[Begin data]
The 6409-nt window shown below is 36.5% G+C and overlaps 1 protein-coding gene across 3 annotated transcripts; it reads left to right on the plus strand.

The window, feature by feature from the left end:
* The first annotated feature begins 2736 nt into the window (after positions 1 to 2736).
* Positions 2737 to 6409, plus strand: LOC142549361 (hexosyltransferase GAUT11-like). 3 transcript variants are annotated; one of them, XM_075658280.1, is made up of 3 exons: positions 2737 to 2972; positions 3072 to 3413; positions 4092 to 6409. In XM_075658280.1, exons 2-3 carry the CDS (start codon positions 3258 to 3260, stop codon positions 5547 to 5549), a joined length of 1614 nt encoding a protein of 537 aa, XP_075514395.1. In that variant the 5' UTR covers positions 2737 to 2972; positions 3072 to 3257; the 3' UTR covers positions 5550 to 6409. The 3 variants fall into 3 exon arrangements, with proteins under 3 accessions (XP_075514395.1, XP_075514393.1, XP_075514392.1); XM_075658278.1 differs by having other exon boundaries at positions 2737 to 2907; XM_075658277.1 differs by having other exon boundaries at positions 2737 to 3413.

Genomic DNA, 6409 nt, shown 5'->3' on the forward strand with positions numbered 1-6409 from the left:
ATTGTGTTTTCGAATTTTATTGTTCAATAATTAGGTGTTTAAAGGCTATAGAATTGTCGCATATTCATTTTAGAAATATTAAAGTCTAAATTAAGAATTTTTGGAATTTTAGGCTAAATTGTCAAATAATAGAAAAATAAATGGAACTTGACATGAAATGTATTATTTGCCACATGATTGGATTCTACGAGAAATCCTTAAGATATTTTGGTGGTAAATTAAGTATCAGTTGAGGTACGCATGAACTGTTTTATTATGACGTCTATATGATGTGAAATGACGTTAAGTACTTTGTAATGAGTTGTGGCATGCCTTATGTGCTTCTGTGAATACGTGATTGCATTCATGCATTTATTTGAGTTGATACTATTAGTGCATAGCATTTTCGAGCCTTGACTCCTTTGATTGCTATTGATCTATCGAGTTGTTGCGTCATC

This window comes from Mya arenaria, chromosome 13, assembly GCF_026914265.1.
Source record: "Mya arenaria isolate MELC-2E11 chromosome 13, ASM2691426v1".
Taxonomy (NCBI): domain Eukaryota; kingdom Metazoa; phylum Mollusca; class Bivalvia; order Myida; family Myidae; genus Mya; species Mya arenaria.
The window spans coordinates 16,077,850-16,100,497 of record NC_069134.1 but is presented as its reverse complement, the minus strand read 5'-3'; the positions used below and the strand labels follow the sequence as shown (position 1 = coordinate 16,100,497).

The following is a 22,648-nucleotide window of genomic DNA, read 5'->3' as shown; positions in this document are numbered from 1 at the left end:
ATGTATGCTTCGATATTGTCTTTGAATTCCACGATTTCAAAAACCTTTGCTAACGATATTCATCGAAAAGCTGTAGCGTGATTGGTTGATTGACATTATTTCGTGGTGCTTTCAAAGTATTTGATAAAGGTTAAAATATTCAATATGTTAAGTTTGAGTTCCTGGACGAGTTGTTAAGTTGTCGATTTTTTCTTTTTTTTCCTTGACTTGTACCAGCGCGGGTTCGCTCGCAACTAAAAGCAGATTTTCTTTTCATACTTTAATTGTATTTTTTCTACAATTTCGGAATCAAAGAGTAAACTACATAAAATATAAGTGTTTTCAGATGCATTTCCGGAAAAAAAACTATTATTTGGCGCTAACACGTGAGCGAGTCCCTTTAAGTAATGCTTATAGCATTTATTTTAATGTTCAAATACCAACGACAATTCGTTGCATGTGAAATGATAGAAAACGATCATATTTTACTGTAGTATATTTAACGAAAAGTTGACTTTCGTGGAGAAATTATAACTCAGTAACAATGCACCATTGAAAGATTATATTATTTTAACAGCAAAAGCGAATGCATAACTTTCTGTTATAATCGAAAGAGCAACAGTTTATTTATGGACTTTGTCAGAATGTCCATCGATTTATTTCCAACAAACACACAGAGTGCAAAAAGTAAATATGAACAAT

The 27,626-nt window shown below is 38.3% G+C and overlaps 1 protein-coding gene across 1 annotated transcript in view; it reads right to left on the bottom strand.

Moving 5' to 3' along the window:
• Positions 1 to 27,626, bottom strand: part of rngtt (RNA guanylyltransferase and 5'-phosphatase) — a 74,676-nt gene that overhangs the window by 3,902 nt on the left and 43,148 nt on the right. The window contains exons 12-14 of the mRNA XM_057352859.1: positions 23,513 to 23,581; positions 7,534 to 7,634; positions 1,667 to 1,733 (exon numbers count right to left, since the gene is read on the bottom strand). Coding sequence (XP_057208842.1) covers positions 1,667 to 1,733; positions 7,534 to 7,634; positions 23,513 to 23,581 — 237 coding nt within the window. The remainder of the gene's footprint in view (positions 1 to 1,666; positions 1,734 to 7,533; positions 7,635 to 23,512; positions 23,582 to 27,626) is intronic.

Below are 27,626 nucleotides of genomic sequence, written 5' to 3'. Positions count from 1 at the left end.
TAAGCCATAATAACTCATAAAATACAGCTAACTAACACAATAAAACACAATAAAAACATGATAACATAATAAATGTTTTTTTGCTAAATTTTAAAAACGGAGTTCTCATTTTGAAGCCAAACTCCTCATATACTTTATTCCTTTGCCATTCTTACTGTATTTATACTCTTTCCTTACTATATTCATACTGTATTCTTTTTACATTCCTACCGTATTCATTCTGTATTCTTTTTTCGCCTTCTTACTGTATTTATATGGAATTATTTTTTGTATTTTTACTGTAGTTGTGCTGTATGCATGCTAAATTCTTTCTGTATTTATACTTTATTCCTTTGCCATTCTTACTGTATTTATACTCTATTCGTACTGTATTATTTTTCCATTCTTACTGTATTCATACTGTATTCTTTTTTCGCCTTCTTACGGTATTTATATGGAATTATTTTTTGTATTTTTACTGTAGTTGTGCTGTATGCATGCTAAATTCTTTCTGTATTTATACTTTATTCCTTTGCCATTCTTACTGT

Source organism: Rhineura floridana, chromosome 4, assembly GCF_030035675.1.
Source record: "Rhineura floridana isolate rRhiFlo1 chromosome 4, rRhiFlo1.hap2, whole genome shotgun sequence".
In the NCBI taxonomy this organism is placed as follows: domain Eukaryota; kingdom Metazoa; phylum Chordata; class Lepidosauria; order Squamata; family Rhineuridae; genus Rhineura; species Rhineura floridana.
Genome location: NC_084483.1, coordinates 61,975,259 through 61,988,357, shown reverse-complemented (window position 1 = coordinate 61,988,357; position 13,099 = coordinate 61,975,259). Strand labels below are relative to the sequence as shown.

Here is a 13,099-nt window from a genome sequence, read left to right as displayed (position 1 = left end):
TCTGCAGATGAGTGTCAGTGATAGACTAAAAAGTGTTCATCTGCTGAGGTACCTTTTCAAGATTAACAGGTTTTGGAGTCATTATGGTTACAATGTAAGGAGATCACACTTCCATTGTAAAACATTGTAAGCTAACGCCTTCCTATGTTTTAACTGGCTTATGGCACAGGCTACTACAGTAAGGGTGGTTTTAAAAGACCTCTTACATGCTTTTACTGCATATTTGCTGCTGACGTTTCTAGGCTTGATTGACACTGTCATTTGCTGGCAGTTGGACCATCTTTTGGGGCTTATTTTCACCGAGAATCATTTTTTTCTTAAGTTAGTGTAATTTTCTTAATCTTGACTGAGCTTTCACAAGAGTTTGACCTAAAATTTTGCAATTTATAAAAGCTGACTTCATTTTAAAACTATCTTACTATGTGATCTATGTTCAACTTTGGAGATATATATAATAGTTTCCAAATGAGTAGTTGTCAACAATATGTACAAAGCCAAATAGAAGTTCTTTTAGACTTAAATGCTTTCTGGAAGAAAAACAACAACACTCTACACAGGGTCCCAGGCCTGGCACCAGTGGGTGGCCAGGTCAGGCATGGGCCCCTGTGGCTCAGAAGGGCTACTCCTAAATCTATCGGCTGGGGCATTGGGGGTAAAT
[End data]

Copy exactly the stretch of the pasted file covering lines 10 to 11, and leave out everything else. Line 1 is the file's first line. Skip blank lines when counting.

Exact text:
The window spans coordinates 16,077,850-16,100,497 of record NC_069134.1 but is presented as its reverse complement, the minus strand read 5'-3'; the positions used below and the strand labels follow the sequence as shown (position 1 = coordinate 16,100,497).

The following is a 22,648-nucleotide window of genomic DNA, read 5'->3' as shown; positions in this document are numbered from 1 at the left end: